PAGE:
It was not to be. Their dreams didn’t come true. Some have retired, some have moved abroad, some have started on a new career, far away from architecture. And some are still bravely struggling in the committees and firms they have stayed with. But now with the wind against them. Instead of running the scene, they have become consultants. Or else they are amusing themselves with the light-weight projects they are still considered capable of.
Tolerance. Holland was famous for its open-door policy. Foreign workers, refugees, Amsterdam as a ‘free city’. Few people here dared openly to call themselves racists.
It was not to be. Holland today has one of the harshest policies in the world with regard to asylum seekers and illegal immigrants. Families who have been living here for years are being sent back ‘where they come from’ without any possibility of appeal. The attitude of ‘equal opportunities for all’ and of permissiveness has been replaced by its opposite – by compulsory assimilation for immigrants and cold turkey cures for addicts. The public space is being cleansed by urban design and zero tolerance. Centres for asylum seekers and departure centres are being erected in a full-blown Heimatstil.
The concept. Holland was clever in thinking up the most fantastic design concepts. Small budgets, a poor soil, excessive regulations – no obstacle was so great that Dutch architects did not see it as a ‘challenge’ to come up with an even more astonishing solution. If need be, new materials were invented, and unprecedented floor plans were designed. Entire social planning systems were overhauled in order to produce architecture. Droog Design achieved world fame with its impossible, unimaginable projects.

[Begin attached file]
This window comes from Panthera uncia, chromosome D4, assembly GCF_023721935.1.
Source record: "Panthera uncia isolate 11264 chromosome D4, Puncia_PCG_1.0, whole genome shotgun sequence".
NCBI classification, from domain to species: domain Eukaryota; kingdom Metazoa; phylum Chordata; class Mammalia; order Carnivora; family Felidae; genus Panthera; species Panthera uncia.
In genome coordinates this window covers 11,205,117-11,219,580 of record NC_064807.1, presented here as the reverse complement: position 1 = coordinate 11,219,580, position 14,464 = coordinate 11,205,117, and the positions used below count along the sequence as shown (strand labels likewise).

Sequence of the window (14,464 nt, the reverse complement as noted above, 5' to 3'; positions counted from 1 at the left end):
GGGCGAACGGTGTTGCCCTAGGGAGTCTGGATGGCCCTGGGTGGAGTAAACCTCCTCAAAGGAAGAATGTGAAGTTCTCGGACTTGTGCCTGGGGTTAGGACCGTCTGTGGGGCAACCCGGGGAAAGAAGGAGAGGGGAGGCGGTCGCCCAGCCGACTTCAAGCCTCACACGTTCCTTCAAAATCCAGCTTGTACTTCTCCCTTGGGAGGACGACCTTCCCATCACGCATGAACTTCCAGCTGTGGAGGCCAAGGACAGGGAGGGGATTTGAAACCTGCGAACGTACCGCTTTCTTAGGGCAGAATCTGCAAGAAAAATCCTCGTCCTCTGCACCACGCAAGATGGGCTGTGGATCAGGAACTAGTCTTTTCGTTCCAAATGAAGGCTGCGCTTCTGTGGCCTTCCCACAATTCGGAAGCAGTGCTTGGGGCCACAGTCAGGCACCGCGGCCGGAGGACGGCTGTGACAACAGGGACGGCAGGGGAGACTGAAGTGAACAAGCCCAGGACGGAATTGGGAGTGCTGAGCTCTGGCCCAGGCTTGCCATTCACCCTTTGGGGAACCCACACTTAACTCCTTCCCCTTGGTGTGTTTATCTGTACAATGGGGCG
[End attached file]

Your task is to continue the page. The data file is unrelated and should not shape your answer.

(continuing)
It was not to be. How many playful plans and fantastic ambitions are gathering dust now under the pile of future scenarios that are also no longer looked at? Thinking in concepts is now associated with arty-farty permissiveness. Get rid of them!
The polder model. Holland, the country where conflicts were concealed behind common goals: full employment, prestigious waterfront developments. The Dutch version of the Third Way, the Rhineland Model in the polder. All hands on deck, as though the country was one big Sesame Street. And everyone grew rich from shares on the stock market.